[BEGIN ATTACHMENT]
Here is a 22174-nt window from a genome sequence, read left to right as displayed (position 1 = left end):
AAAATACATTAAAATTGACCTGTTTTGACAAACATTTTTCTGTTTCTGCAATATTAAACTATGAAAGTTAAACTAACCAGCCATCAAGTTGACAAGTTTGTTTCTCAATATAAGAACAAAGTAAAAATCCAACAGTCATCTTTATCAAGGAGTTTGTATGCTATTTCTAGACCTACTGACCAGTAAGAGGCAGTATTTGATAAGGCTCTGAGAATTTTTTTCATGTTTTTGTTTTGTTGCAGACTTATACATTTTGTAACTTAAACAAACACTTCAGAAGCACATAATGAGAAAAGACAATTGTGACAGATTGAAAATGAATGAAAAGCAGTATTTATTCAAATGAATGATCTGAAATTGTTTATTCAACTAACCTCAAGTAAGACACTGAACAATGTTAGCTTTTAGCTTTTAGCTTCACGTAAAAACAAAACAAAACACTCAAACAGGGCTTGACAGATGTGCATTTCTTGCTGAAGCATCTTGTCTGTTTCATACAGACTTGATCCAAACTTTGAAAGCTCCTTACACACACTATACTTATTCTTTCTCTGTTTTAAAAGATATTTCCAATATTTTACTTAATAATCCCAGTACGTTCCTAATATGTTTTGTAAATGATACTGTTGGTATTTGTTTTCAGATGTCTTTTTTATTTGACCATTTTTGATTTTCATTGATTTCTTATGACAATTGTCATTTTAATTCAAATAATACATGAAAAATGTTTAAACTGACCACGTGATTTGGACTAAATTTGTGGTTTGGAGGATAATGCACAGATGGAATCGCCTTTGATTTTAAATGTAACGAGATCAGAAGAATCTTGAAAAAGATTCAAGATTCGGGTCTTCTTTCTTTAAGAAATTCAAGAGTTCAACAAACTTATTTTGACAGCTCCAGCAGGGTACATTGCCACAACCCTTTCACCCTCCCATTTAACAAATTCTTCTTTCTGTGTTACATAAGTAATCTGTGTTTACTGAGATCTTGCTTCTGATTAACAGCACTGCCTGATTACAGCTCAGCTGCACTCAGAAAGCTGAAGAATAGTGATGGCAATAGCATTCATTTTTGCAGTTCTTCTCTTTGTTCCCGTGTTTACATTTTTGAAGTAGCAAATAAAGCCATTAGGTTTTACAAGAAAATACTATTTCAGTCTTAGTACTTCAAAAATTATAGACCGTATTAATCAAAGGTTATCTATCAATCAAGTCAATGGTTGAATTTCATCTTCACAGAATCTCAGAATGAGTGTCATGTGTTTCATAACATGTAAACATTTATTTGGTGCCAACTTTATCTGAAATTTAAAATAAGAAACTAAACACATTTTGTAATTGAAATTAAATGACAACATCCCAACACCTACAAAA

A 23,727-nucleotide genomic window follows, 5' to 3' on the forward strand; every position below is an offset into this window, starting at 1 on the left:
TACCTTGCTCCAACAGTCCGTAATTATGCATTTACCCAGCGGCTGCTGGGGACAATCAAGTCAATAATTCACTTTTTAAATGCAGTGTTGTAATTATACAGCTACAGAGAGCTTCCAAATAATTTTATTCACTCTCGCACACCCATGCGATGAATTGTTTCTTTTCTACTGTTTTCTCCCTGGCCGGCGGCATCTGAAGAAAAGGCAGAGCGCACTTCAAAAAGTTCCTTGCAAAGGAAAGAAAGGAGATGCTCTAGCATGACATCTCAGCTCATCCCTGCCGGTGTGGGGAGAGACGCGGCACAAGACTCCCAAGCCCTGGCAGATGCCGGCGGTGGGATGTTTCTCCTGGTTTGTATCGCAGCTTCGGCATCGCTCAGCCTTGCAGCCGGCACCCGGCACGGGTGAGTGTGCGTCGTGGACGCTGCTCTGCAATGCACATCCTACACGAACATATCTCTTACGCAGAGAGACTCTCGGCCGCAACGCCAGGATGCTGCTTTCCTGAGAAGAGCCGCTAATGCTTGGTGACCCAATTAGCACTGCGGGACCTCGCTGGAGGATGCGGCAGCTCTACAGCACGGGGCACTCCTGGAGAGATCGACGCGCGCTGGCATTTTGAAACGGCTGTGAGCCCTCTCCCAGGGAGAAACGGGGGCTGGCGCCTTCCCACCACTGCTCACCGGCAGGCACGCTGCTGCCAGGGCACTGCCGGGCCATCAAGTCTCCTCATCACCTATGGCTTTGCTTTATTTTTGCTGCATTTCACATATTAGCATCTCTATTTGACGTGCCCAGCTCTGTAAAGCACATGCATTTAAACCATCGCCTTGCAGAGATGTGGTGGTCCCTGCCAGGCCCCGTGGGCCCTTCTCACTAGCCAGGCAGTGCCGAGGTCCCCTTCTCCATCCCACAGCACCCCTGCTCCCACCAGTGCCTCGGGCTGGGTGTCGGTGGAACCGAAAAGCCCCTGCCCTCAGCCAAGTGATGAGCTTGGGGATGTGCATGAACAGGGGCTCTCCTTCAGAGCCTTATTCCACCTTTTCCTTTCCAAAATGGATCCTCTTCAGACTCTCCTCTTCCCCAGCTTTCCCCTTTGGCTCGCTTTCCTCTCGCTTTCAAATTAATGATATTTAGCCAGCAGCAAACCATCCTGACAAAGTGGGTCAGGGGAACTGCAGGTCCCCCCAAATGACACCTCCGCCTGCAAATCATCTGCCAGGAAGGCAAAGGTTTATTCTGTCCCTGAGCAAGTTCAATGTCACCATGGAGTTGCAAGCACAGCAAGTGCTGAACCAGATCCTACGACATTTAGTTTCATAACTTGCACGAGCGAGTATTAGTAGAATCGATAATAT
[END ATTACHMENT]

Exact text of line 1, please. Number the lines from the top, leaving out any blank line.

Here is a 22174-nt window from a genome sequence, read left to right as displayed (position 1 = left end):